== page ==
Just for today I will strengthen my mind. I will take a few minutes to read and meditate on God’s word, seeking God’s perspective for my life today. I will take note of one helpful thing God is saying to me and seek to behave accordingly.

There are many ways we can interact with God’s word on a regular basis. Most individuals in recovery start their day early with a bit of quiet time and read a selection from the Bible, from the Big Book, or from a meditation book – often a combination. It doesn’t matter if the words are from a traditional book or from an app on our smart phone, these truths can help us focus on a positive agenda for the day.

Keep putting into practice all you learned and received from me …Then the God of peace will be with you. (Philippians 4:9 NLT)

Our minds have long been patterned on the negative and the self-centered. By starting the day with a desire to hear from God we give ourselves fresh eyes with which to see and understand life in us and around us. God has plans for us to have a meaningful day and have a positive influence on every person and situation we encounter. We read God’s Word to get to know God and to know these good plans. Spending time with God also helps us learn His principles for life and relationship and understand how He acts on our behalf.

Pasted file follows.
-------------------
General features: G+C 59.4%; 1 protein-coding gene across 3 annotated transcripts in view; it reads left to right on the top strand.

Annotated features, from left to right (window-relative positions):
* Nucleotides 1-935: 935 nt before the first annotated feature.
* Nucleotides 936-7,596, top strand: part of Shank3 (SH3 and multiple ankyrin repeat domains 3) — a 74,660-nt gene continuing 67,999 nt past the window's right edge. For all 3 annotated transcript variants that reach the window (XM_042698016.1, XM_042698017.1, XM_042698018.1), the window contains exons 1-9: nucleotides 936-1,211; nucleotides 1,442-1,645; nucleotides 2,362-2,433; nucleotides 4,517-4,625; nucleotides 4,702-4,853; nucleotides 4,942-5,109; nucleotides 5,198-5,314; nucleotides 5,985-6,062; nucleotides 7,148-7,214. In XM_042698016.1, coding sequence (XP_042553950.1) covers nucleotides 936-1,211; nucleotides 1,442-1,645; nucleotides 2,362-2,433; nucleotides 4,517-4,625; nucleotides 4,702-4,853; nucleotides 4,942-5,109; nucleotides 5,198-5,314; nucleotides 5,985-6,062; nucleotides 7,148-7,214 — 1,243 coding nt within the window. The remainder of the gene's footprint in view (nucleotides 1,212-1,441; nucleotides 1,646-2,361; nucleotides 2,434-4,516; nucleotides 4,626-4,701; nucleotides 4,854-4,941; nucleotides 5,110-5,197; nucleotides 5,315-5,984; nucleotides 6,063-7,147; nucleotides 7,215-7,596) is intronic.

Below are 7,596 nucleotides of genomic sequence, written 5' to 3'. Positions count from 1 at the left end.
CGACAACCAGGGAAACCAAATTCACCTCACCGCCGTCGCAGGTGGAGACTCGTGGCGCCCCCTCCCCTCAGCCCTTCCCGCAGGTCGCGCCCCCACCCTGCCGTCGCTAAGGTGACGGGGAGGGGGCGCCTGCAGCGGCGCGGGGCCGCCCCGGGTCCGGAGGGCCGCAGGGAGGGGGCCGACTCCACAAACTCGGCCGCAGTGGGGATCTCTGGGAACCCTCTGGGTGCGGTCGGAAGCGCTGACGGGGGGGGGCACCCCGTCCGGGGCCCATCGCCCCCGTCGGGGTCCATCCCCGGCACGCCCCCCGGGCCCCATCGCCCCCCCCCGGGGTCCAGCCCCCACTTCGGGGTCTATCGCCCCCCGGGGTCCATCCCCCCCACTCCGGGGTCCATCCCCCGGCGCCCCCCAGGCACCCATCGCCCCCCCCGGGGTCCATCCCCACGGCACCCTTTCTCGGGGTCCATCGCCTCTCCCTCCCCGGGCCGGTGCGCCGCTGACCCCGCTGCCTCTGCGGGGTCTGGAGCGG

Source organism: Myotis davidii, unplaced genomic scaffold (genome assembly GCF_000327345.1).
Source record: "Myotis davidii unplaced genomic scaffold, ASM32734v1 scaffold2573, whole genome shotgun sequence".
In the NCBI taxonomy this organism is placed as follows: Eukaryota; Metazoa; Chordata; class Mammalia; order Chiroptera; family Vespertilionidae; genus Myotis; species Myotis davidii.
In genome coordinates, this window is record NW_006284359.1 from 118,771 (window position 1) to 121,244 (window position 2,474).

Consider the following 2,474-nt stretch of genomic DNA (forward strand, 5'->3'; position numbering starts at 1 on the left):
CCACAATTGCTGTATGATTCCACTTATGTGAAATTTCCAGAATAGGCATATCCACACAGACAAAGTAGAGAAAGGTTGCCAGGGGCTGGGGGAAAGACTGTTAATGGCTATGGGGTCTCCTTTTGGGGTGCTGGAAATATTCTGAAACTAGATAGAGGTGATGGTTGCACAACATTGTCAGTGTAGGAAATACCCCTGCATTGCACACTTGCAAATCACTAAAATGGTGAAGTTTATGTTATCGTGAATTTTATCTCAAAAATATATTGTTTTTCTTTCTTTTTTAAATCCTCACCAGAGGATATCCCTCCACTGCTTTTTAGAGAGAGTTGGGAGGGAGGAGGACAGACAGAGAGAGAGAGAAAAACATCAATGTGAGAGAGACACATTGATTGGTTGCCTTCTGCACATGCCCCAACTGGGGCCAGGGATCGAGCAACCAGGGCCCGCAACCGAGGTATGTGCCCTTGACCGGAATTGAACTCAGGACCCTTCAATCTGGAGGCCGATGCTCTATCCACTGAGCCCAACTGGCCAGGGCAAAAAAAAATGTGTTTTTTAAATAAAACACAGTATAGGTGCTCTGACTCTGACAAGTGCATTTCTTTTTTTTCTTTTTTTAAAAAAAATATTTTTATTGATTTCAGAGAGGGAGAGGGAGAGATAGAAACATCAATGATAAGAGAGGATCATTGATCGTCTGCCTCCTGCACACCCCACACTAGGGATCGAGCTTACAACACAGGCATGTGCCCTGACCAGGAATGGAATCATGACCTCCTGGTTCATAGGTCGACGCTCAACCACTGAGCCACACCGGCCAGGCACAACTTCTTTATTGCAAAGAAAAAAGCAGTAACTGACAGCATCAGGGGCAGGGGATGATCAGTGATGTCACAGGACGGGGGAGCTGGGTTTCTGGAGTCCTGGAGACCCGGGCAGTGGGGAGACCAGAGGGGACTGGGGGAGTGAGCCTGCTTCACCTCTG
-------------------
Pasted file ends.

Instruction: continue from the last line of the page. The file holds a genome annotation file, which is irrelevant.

But don’t just listen to God’s word. You must do what it says. Otherwise, you are only fooling yourselves.

Jesus said: “Everyone who hears these words of mine and puts them into practice is like a wise man who built his house on the rock.”

(James 1:22 NLT, Matthew 7:24 NIV)

Real change happens for us when we don’t just get to know God’s will but actually put it into practice. Each time we read God’s Word it’s important to ask Him to show us what He wants us to know and what He wants us to do with what He is teaching us.

Prayer: Heavenly Father, Thank you for taking time to meet with me today as I read Your Word.   Help me to understand what You are saying to me. Fill me with courage and power to put what I read into practice. Amen

Audio for JUST FOR TODAY – I Will Strengthen My Mind


Here’s a bonus devotional from the same blog:

The Exact Nature of our Wrongs

The exact nature of our wrongs is rooted in the lie that our problems are caused by what is around us rather than what is within us. It’s time to admit to God, to ourselves, and to another human being that our way of dealing with problems does not solve them. Doing things our way creates greater problems for us and for those around us.  It’s time to confess that we cannot do life on our own and to seek God to help us change our ways.